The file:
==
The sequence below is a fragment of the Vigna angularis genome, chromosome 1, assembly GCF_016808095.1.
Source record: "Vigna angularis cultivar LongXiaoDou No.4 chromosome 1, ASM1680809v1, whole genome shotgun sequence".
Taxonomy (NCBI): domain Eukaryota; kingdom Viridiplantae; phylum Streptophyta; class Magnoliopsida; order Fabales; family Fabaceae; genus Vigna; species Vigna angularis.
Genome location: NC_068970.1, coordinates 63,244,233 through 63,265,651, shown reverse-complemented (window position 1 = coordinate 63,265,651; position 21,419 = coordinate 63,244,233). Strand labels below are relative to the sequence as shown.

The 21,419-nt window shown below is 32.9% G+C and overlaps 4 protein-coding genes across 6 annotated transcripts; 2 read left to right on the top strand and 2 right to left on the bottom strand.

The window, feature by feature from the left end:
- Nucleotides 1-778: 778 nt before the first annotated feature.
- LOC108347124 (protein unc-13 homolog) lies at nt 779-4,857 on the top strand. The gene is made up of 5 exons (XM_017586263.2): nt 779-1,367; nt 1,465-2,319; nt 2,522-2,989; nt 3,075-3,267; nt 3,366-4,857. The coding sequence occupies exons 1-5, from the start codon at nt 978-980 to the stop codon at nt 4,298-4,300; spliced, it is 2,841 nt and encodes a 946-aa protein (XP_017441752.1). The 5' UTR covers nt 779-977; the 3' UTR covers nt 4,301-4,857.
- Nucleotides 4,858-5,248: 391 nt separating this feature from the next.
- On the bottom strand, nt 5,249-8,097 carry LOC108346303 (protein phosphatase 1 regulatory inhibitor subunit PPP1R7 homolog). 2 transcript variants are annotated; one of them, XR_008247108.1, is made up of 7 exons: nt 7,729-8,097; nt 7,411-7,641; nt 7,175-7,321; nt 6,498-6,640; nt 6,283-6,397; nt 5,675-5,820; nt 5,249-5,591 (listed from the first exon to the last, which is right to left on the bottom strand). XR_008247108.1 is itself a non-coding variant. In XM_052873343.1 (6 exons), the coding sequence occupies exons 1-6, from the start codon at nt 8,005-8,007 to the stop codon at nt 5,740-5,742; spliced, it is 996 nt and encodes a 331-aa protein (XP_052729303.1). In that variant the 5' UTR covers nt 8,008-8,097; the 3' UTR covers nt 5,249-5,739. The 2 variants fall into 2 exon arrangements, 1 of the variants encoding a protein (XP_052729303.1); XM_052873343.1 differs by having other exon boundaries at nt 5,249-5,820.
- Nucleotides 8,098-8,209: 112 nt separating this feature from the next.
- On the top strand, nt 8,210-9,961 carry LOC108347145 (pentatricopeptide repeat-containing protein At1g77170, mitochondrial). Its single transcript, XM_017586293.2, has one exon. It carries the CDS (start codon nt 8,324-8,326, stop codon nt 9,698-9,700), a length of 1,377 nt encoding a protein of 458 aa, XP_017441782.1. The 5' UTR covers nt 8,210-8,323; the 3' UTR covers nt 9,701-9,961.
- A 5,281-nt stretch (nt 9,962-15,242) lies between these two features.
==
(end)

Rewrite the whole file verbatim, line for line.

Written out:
The sequence below is a fragment of the Vigna angularis genome, chromosome 1, assembly GCF_016808095.1.
Source record: "Vigna angularis cultivar LongXiaoDou No.4 chromosome 1, ASM1680809v1, whole genome shotgun sequence".
Taxonomy (NCBI): domain Eukaryota; kingdom Viridiplantae; phylum Streptophyta; class Magnoliopsida; order Fabales; family Fabaceae; genus Vigna; species Vigna angularis.
Genome location: NC_068970.1, coordinates 63,244,233 through 63,265,651, shown reverse-complemented (window position 1 = coordinate 63,265,651; position 21,419 = coordinate 63,244,233). Strand labels below are relative to the sequence as shown.

The 21,419-nt window shown below is 32.9% G+C and overlaps 4 protein-coding genes across 6 annotated transcripts; 2 read left to right on the top strand and 2 right to left on the bottom strand.

The window, feature by feature from the left end:
- Nucleotides 1-778: 778 nt before the first annotated feature.
- LOC108347124 (protein unc-13 homolog) lies at nt 779-4,857 on the top strand. The gene is made up of 5 exons (XM_017586263.2): nt 779-1,367; nt 1,465-2,319; nt 2,522-2,989; nt 3,075-3,267; nt 3,366-4,857. The coding sequence occupies exons 1-5, from the start codon at nt 978-980 to the stop codon at nt 4,298-4,300; spliced, it is 2,841 nt and encodes a 946-aa protein (XP_017441752.1). The 5' UTR covers nt 779-977; the 3' UTR covers nt 4,301-4,857.
- Nucleotides 4,858-5,248: 391 nt separating this feature from the next.
- On the bottom strand, nt 5,249-8,097 carry LOC108346303 (protein phosphatase 1 regulatory inhibitor subunit PPP1R7 homolog). 2 transcript variants are annotated; one of them, XR_008247108.1, is made up of 7 exons: nt 7,729-8,097; nt 7,411-7,641; nt 7,175-7,321; nt 6,498-6,640; nt 6,283-6,397; nt 5,675-5,820; nt 5,249-5,591 (listed from the first exon to the last, which is right to left on the bottom strand). XR_008247108.1 is itself a non-coding variant. In XM_052873343.1 (6 exons), the coding sequence occupies exons 1-6, from the start codon at nt 8,005-8,007 to the stop codon at nt 5,740-5,742; spliced, it is 996 nt and encodes a 331-aa protein (XP_052729303.1). In that variant the 5' UTR covers nt 8,008-8,097; the 3' UTR covers nt 5,249-5,739. The 2 variants fall into 2 exon arrangements, 1 of the variants encoding a protein (XP_052729303.1); XM_052873343.1 differs by having other exon boundaries at nt 5,249-5,820.
- Nucleotides 8,098-8,209: 112 nt separating this feature from the next.
- On the top strand, nt 8,210-9,961 carry LOC108347145 (pentatricopeptide repeat-containing protein At1g77170, mitochondrial). Its single transcript, XM_017586293.2, has one exon. It carries the CDS (start codon nt 8,324-8,326, stop codon nt 9,698-9,700), a length of 1,377 nt encoding a protein of 458 aa, XP_017441782.1. The 5' UTR covers nt 8,210-8,323; the 3' UTR covers nt 9,701-9,961.
- A 5,281-nt stretch (nt 9,962-15,242) lies between these two features.